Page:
My Initial Impressions of Zircomp

I checked out a webinar yesterday describing Zircomp by Zircon Computing. I’m always interested in new tools for developing distributed systems that make more effective use of networks and available systems, and that’s just what the description of Zircomp billed it as. I have no relationship with Zircon Computing or Zircomp, but ACE’s inventor and my co-author of C++ Network Programming, Dr. Douglas C. Schmidt, is Zircon’s CTO and Zircomp uses ACE, so I was immediately interested.

I have to admit, I expected this to another CORBA-esque heavyweight conglomeration of fancy-acronymed services. I was surprisingly delighted to find no CORBA mentioned anywhere – the framework described is all layered on ACE, and my come-away summary was this is like RPC on steroids, then simplified so humans can understand it and distributed across an incredibly scalable set of compute nodes. I was duly impressed.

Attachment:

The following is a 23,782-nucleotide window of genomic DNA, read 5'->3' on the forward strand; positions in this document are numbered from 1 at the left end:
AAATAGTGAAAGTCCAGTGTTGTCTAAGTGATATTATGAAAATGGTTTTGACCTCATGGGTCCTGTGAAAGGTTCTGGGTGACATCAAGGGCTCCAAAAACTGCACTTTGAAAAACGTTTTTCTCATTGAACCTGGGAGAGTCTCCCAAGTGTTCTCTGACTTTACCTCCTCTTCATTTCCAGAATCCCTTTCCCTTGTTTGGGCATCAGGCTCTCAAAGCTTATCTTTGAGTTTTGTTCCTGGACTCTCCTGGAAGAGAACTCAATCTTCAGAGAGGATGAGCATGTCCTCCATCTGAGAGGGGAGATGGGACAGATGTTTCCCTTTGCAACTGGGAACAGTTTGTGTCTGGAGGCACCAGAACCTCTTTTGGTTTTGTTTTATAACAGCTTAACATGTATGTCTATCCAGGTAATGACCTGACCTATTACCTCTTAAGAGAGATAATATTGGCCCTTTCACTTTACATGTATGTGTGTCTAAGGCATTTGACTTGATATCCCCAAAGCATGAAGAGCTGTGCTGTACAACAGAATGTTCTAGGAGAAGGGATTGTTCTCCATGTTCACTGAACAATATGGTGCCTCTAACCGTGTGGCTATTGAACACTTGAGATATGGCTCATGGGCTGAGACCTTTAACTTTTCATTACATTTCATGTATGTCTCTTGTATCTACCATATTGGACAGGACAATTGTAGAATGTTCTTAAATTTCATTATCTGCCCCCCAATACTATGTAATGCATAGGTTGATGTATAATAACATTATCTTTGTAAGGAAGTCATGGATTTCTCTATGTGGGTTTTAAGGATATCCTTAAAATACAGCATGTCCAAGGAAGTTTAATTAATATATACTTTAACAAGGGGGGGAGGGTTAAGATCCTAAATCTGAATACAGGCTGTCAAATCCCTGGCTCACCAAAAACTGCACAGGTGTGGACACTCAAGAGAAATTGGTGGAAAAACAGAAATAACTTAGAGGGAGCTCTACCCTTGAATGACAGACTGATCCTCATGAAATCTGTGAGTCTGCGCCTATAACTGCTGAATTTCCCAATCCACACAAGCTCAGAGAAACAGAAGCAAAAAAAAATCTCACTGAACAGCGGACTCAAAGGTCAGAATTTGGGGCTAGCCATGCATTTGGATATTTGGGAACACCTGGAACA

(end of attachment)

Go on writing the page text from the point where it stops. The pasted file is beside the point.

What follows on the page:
There are, as I understand, a series of webinars planned to address the various aspects of Zircomp’s range of uses. This first webinar focused on distributing a parallel set of actions around a set of compute resources. It allows one to take the code for an action, wrap it for distribution, and replace it with a proxy that finds available servers and forwards the call. After having programmed RPC and CORBA, as well as hand-crafting RPC-ish type services, the simplicity of this new framework really blew me away. A lot of thought went into making this easy to use for your average programmer while allowing power users to really push the envelope.

I’ll be saving this one away as another tool in my bag of tricks for helping customers get the most value from both their engineering budgets and their computing equipment. Congrats, Zircon!

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